Monday, June 27, 2016

Conquering Masungi

The Web.  © Almary de Ocampo

For all its fragile beauty, there are very few things that would make one feel insignificant as the majesty of nature. This was my main takeaway from a weekend trip with friends to the Masungi Georeserve, a conservation area hidden away in the rainforests of Rizal.

Torn from beneath the sea by volcanic activity about sixty million years ago, Masungi Georeserve features limestone features jutting out the forest throughout its vast territory, most of which are reachable within four hours' worth of trekking (and picture-taking, for those so inclined).

Limestone Formations. © Almary de Ocampo

The trek began at a base site, which was essentially a garden which had a few covered areas for briefings and debriefings. We were introduced by the park staff to the ranger who was assigned to guide us through the rainforest and we were reminded of a few rules for the trip.

Masungi was a dying landscape as recently as 1999 and was restored with a great deal of effort over a decade by some very passionate individuals. The reserve opened to the public late last year in an effort to raise consciousness for its continued preservation (despite some significant struggles that threatened its existence only a few months ago), thus most likely ensuring its place amongst the better nature retreats easily accessible from Manila.

Scarier than you think. © Almary de Ocampo

A lot of the views are spectacular and (literally) breathtaking, such as the famous sapot (spider web) and the duyan (hammock), where everyone is suspended several hundred feet in mid-air over rocks or the forest canopy overlooking the park.

Duyan. © Almary de Ocampo

Masungi is laid out like a Dark Souls level - most of the landmarks visible in the distance were reachable on foot, and it was really cool to make mental notes (of personal achievement) as we reached each feature we saw just hours prior.

Nanay, one of the two major 'peaks' (along with Tatay). © Almary de Ocampo

It was a relatively easy trek, as the trails have been clearly marked (although there was a good amount of 'alternate' routes that the rangers warn newcomers about) and a path was painstakingly laid out through the rainforest for both trekkers and folks who just wished to retreat into nature.

While not as physically demanding as the 'easy' peaks like Pico de Loro, Masungi requires a decent level of fitness during the trek. In addition to the rainforest trail, we had to climb up (and down) several rope cargo nets as well as walk (and crawl) through caves - of which some of the crevices were rather small - to move forward.

Yungib ni Ruben. © Almary de Ocampo

The park was a combination of both natural wonders and human engineering. A lot of the artificial landmarks were built by hand over a long period of time, such as the duyan (which took three people ninety days to build) and what I could only describe as a 'rest station that was held up by a hanging bridge over the forest'. It's a testament to the engineers' and rangers' passion to help to raise public awareness for the reserve.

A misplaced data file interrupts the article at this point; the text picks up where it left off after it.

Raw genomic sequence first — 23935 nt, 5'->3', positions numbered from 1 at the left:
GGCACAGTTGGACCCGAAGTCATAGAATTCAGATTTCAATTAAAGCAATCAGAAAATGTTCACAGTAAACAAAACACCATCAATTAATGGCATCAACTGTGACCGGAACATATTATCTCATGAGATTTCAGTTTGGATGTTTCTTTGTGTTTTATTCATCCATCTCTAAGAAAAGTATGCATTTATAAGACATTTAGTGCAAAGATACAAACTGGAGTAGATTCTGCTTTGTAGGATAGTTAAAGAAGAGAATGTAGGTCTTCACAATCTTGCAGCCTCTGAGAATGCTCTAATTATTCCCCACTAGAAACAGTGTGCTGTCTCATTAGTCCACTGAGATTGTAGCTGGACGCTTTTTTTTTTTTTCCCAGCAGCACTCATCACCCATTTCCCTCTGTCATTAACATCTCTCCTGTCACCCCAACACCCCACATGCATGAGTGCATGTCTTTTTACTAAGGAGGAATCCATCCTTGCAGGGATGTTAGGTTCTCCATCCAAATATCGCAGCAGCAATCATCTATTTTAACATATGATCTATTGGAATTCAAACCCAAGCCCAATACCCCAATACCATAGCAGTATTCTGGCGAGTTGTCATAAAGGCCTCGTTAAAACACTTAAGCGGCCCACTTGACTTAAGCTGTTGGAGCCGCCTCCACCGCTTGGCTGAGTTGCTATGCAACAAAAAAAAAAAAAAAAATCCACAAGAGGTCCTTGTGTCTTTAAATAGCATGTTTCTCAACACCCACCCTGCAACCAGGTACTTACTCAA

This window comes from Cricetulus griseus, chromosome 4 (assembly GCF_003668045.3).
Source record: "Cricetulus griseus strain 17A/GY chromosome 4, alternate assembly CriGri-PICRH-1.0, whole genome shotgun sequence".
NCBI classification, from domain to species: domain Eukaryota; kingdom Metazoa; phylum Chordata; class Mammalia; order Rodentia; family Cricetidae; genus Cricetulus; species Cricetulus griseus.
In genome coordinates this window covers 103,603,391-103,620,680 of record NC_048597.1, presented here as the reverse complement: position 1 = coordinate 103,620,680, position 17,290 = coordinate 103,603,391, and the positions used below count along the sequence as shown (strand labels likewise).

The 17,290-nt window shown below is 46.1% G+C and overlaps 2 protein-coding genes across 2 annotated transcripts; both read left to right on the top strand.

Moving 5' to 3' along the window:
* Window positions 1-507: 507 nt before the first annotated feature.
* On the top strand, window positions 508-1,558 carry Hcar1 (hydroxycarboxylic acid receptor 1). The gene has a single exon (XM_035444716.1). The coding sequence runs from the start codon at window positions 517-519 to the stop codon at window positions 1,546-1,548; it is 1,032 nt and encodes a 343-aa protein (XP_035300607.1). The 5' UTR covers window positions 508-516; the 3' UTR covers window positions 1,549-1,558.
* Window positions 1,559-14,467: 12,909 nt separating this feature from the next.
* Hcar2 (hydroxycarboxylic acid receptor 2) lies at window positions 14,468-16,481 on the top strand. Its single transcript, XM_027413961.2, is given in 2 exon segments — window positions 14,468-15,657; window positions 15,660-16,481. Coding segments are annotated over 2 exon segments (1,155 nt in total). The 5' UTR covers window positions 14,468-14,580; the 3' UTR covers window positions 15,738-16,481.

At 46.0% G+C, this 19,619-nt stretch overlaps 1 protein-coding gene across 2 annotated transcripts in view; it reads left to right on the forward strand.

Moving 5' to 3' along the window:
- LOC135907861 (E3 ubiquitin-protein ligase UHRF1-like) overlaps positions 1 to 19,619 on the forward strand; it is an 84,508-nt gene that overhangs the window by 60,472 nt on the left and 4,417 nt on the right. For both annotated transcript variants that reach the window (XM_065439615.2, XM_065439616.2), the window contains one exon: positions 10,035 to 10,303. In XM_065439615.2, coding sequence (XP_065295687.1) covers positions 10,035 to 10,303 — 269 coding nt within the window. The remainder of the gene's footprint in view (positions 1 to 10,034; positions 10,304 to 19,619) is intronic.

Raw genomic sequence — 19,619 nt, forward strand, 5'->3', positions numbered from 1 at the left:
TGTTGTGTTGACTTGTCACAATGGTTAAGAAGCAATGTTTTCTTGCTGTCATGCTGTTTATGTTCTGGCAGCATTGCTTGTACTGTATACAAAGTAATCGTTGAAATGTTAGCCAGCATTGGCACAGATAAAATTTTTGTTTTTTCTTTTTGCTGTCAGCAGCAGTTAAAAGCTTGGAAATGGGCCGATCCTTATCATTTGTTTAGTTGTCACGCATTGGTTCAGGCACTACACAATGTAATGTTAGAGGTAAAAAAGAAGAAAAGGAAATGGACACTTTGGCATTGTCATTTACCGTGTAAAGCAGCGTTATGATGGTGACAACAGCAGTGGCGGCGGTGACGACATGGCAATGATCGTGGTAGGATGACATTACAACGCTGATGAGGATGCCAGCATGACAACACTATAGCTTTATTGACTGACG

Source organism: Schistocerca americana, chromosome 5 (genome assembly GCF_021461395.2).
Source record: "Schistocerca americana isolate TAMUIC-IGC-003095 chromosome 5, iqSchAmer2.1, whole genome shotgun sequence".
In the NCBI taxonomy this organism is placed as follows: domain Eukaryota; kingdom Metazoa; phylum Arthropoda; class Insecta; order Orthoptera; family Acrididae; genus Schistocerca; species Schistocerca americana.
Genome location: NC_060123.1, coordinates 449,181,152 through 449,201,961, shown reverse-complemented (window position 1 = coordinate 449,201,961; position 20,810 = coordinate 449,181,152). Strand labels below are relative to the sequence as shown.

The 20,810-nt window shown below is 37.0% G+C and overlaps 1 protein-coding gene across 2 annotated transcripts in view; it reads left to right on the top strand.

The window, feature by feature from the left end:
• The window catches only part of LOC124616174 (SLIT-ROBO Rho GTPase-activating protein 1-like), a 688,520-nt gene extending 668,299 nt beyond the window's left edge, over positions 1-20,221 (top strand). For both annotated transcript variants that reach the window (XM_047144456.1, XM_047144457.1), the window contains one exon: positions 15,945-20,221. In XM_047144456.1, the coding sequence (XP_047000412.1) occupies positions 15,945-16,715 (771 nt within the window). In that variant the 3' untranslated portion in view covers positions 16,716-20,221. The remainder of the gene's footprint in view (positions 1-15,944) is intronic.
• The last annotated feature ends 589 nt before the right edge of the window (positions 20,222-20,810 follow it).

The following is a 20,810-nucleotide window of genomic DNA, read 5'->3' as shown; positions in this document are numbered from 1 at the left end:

No, seriously. © Almary de Ocampo

I've been to several treks and one of the biggest things I've noticed was that there was not a single piece of litter throughout the trail - something that I was consciously trying to find. The park rangers were adamant that we should leave the place just as it was when we arrived, and the fact that they didn't sell any souvenirs reinforced the idea that they were doing what they did for a singular cause and they were not running the park for profit.

Masungi Georeserve's primary goal was to raise awareness for natural conservation and sustainable eco-tourism, and I believe that they were spot on in providing people with an opportunity to commune with the natural world. It was a gentle reminder that we humans are all but fleeting travelers through this life, and the world will continue to exist long after we move on.

Lame. © Almary de Ocampo

The Fine Print
They charge PhP 1,400 for a minimum group of seven, with a group of fifteen as the largest batch they'll take. Book in advance through their website, as it could take weeks (or even months) for a slot to open up. The cost includes the services of the park ranges (who'll also serve as the guide), as well as a liter of water and a sandwich (and some refreshments) at the end of the trek.

Safety gear will be provided along with a knapsack to carry things around. I'd recommend bringing only the essentials, but I think bringing extra water would be a good idea as the physical activity could lead to some mild dehydration despite the shade from the forest canopy.

I'm not sure if they'd provide ponchos in case it rains. It actually did pour down when we got there, but thankfully the weather cleared up before we were scheduled to start.

The trek isn't as hard as it seemed (despite the pictures) and overall, I'd say it was definitely well worth the price.

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